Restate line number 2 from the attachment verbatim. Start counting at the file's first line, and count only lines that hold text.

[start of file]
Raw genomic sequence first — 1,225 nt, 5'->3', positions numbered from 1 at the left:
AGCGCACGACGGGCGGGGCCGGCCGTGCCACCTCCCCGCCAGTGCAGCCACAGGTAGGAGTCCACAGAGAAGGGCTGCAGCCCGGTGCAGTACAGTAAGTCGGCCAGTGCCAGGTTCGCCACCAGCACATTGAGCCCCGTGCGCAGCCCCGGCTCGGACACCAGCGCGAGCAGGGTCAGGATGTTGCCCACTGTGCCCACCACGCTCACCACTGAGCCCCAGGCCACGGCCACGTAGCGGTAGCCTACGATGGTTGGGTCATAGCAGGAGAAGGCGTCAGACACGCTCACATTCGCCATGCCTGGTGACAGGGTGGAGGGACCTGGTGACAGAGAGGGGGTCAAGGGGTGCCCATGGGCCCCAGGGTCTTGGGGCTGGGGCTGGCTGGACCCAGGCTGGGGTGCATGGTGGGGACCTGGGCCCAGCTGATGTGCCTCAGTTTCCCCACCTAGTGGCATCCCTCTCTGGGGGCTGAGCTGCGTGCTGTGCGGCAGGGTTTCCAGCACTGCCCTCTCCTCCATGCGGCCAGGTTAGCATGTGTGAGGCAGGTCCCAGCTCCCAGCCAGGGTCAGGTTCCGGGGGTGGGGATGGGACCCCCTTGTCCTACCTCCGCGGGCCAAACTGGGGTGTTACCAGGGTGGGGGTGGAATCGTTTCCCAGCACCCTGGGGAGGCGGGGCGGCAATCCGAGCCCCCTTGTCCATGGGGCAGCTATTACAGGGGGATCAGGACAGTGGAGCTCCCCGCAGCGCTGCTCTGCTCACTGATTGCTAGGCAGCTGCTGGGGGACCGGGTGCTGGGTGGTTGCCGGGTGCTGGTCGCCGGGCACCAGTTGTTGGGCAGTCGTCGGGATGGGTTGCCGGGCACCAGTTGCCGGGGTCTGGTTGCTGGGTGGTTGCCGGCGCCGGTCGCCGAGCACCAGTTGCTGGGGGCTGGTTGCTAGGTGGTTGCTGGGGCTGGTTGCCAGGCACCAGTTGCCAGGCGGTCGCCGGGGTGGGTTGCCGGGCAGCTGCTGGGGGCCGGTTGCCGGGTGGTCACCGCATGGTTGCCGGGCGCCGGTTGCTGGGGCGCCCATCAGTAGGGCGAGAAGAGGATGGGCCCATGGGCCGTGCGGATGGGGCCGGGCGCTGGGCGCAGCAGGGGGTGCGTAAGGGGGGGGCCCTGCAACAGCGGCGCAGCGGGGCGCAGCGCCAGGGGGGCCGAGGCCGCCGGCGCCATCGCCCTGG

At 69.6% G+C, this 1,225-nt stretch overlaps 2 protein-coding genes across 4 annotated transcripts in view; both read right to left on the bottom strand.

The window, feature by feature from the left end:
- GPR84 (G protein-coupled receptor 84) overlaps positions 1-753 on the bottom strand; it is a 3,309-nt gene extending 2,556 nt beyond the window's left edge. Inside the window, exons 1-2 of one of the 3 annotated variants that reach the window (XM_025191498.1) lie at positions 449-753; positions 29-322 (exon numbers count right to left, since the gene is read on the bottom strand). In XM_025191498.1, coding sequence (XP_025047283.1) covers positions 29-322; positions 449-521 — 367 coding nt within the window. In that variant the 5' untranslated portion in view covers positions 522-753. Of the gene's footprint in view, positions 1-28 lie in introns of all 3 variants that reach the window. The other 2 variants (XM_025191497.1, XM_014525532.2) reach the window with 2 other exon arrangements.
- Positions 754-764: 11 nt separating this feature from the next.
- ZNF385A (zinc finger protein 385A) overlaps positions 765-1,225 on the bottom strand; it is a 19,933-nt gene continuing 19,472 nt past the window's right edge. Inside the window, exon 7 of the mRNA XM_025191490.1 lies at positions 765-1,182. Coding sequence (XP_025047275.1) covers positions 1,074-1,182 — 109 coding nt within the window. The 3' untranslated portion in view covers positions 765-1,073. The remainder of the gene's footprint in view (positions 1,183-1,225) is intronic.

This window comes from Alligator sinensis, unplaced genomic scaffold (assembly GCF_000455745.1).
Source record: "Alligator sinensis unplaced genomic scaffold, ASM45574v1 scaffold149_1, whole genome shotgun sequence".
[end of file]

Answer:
AGCGCACGACGGGCGGGGCCGGCCGTGCCACCTCCCCGCCAGTGCAGCCACAGGTAGGAGTCCACAGAGAAGGGCTGCAGCCCGGTGCAGTACAGTAAGTCGGCCAGTGCCAGGTTCGCCACCAGCACATTGAGCCCCGTGCGCAGCCCCGGCTCGGACACCAGCGCGAGCAGGGTCAGGATGTTGCCCACTGTGCCCACCACGCTCACCACTGAGCCCCAGGCCACGGCCACGTAGCGGTAGCCTACGATGGTTGGGTCATAGCAGGAGAAGGCGTCAGACACGCTCACATTCGCCATGCCTGGTGACAGGGTGGAGGGACCTGGTGACAGAGAGGGGGTCAAGGGGTGCCCATGGGCCCCAGGGTCTTGGGGCTGGGGCTGGCTGGACCCAGGCTGGGGTGCATGGTGGGGACCTGGGCCCAGCTGATGTGCCTCAGTTTCCCCACCTAGTGGCATCCCTCTCTGGGGGCTGAGCTGCGTGCTGTGCGGCAGGGTTTCCAGCACTGCCCTCTCCTCCATGCGGCCAGGTTAGCATGTGTGAGGCAGGTCCCAGCTCCCAGCCAGGGTCAGGTTCCGGGGGTGGGGATGGGACCCCCTTGTCCTACCTCCGCGGGCCAAACTGGGGTGTTACCAGGGTGGGGGTGGAATCGTTTCCCAGCACCCTGGGGAGGCGGGGCGGCAATCCGAGCCCCCTTGTCCATGGGGCAGCTATTACAGGGGGATCAGGACAGTGGAGCTCCCCGCAGCGCTGCTCTGCTCACTGATTGCTAGGCAGCTGCTGGGGGACCGGGTGCTGGGTGGTTGCCGGGTGCTGGTCGCCGGGCACCAGTTGTTGGGCAGTCGTCGGGATGGGTTGCCGGGCACCAGTTGCCGGGGTCTGGTTGCTGGGTGGTTGCCGGCGCCGGTCGCCGAGCACCAGTTGCTGGGGGCTGGTTGCTAGGTGGTTGCTGGGGCTGGTTGCCAGGCACCAGTTGCCAGGCGGTCGCCGGGGTGGGTTGCCGGGCAGCTGCTGGGGGCCGGTTGCCGGGTGGTCACCGCATGGTTGCCGGGCGCCGGTTGCTGGGGCGCCCATCAGTAGGGCGAGAAGAGGATGGGCCCATGGGCCGTGCGGATGGGGCCGGGCGCTGGGCGCAGCAGGGGGTGCGTAAGGGGGGGGCCCTGCAACAGCGGCGCAGCGGGGCGCAGCGCCAGGGGGGCCGAGGCCGCCGGCGCCATCGCCCTGG